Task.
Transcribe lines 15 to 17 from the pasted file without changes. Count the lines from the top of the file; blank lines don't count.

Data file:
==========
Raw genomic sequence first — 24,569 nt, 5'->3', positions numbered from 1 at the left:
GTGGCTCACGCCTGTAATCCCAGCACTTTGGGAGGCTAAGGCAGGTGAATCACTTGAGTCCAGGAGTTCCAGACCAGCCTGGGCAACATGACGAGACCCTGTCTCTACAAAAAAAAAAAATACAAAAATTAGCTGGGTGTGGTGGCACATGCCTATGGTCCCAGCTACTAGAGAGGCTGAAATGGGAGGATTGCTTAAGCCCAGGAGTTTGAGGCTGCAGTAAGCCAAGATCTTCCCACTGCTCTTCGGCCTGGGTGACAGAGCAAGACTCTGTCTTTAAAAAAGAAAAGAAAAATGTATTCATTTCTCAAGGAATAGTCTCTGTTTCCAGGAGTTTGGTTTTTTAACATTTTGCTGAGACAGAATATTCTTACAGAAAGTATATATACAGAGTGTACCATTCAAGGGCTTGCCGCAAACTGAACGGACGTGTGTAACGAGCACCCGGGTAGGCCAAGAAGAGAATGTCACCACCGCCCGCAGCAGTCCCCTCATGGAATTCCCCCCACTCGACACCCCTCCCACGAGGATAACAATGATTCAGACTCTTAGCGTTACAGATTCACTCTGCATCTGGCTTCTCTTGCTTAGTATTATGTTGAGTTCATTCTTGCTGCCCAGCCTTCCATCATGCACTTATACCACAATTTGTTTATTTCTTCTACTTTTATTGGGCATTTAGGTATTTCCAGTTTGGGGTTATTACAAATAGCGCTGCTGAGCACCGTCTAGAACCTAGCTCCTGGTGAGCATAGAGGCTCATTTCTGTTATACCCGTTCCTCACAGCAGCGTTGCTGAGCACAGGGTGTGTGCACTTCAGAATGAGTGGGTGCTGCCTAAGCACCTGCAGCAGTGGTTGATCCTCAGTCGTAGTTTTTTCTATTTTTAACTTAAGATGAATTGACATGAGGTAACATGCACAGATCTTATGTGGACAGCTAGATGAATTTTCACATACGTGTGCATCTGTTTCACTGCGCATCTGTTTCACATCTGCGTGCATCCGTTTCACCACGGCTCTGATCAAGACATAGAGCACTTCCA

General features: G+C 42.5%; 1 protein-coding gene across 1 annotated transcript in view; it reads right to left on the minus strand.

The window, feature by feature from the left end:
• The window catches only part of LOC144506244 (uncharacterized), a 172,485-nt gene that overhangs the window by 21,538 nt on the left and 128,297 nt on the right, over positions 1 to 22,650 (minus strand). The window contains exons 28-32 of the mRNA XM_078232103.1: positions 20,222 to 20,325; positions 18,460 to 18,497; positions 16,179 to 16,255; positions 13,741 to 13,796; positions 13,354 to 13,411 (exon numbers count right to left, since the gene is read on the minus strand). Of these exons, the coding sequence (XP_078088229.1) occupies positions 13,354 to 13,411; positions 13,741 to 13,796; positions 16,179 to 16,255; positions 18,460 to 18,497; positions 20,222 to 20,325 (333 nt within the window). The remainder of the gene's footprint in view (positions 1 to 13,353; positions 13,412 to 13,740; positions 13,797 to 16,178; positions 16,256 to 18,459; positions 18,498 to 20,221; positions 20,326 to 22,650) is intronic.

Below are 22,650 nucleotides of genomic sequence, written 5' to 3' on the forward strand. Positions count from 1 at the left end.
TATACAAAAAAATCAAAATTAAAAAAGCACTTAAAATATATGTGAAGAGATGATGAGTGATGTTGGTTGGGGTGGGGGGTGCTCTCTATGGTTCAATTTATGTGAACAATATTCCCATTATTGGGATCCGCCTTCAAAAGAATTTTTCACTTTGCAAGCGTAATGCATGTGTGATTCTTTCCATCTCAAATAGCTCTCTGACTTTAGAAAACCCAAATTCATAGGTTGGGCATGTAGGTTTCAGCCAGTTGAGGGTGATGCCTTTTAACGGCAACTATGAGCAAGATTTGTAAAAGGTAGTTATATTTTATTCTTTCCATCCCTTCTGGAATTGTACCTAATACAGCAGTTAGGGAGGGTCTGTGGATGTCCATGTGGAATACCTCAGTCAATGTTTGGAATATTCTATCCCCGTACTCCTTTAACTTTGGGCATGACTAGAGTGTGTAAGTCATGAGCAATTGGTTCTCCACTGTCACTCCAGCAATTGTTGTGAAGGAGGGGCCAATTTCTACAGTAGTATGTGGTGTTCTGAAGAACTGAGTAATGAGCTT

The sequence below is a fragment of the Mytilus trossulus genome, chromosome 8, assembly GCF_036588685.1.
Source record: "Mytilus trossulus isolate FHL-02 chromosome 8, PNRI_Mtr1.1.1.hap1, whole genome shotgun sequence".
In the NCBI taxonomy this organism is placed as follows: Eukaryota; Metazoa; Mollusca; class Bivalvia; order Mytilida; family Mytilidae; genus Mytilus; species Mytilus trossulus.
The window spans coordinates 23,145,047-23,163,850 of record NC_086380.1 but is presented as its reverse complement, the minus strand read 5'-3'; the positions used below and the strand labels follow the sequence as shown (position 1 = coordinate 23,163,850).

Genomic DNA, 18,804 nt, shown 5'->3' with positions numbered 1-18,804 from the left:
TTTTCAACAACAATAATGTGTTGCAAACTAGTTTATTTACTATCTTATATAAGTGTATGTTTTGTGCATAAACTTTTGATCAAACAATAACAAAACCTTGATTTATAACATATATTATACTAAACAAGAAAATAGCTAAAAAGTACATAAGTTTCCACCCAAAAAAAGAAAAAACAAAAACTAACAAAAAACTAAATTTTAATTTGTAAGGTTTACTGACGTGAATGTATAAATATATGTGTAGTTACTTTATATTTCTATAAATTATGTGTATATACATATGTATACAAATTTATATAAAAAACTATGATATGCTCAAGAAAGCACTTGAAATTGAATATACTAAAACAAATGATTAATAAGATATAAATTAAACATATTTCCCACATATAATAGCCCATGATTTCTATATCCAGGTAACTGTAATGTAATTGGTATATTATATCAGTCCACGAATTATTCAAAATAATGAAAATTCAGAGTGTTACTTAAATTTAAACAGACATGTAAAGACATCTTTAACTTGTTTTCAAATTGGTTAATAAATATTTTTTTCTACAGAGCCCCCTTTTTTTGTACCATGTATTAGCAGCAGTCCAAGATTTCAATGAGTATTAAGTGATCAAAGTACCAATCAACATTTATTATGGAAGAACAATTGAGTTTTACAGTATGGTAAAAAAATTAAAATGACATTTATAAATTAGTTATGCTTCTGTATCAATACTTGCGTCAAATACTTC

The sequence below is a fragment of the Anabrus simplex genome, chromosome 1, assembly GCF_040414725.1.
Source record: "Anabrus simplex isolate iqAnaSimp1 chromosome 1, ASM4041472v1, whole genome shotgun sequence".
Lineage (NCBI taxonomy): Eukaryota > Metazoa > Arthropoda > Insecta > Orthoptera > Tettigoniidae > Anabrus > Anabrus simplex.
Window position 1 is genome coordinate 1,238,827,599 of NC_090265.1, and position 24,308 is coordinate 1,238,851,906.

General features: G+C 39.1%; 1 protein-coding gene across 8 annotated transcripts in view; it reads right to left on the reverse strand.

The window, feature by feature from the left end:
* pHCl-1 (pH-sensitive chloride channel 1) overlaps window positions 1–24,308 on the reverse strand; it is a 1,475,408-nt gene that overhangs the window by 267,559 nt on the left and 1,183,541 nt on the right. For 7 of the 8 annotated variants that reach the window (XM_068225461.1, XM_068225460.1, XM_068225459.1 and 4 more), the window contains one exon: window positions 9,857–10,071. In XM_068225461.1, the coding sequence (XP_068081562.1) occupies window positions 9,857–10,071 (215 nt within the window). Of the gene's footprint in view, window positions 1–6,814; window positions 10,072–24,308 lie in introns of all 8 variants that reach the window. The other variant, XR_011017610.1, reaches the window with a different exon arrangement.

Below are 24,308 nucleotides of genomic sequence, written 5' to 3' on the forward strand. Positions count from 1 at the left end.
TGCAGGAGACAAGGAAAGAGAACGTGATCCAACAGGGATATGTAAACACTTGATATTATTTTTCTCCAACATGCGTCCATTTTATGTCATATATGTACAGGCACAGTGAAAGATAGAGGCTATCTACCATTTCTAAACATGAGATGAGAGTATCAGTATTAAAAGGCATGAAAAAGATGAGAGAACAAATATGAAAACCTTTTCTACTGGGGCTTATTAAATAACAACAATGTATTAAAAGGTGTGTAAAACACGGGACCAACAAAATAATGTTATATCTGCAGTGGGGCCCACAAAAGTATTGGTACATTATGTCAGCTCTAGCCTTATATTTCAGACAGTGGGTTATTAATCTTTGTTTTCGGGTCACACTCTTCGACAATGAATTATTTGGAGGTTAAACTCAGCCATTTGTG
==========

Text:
Source record: "Anabrus simplex isolate iqAnaSimp1 chromosome 1, ASM4041472v1, whole genome shotgun sequence".
Lineage (NCBI taxonomy): Eukaryota > Metazoa > Arthropoda > Insecta > Orthoptera > Tettigoniidae > Anabrus > Anabrus simplex.
Window position 1 is genome coordinate 1,238,827,599 of NC_090265.1, and position 24,308 is coordinate 1,238,851,906.